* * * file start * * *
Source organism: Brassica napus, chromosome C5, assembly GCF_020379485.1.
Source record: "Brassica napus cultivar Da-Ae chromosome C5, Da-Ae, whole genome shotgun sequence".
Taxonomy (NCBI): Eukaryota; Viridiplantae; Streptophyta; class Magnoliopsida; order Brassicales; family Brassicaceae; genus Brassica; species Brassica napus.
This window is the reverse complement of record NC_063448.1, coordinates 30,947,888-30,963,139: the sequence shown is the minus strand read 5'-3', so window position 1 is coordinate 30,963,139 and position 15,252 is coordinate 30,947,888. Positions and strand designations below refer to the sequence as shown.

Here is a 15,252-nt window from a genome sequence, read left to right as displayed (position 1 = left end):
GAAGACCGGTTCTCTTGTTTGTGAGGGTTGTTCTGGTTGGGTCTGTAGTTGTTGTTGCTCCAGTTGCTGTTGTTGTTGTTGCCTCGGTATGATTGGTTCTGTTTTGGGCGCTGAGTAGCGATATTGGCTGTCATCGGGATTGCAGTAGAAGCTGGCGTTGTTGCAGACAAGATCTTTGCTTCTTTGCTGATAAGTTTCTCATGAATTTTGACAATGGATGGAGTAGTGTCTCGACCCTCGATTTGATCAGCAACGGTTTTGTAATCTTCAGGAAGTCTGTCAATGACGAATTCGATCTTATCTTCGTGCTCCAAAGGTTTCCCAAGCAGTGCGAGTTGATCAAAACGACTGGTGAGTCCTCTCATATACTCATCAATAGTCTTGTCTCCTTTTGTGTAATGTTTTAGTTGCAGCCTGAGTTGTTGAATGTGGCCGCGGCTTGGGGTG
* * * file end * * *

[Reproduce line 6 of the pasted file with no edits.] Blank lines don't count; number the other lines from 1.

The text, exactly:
GAAGACCGGTTCTCTTGTTTGTGAGGGTTGTTCTGGTTGGGTCTGTAGTTGTTGTTGCTCCAGTTGCTGTTGTTGTTGTTGCCTCGGTATGATTGGTTCTGTTTTGGGCGCTGAGTAGCGATATTGGCTGTCATCGGGATTGCAGTAGAAGCTGGCGTTGTTGCAGACAAGATCTTTGCTTCTTTGCTGATAAGTTTCTCATGAATTTTGACAATGGATGGAGTAGTGTCTCGACCCTCGATTTGATCAGCAACGGTTTTGTAATCTTCAGGAAGTCTGTCAATGACGAATTCGATCTTATCTTCGTGCTCCAAAGGTTTCCCAAGCAGTGCGAGTTGATCAAAACGACTGGTGAGTCCTCTCATATACTCATCAATAGTCTTGTCTCCTTTTGTGTAATGTTTTAGTTGCAGCCTGAGTTGTTGAATGTGGCCGCGGCTTGGGGTG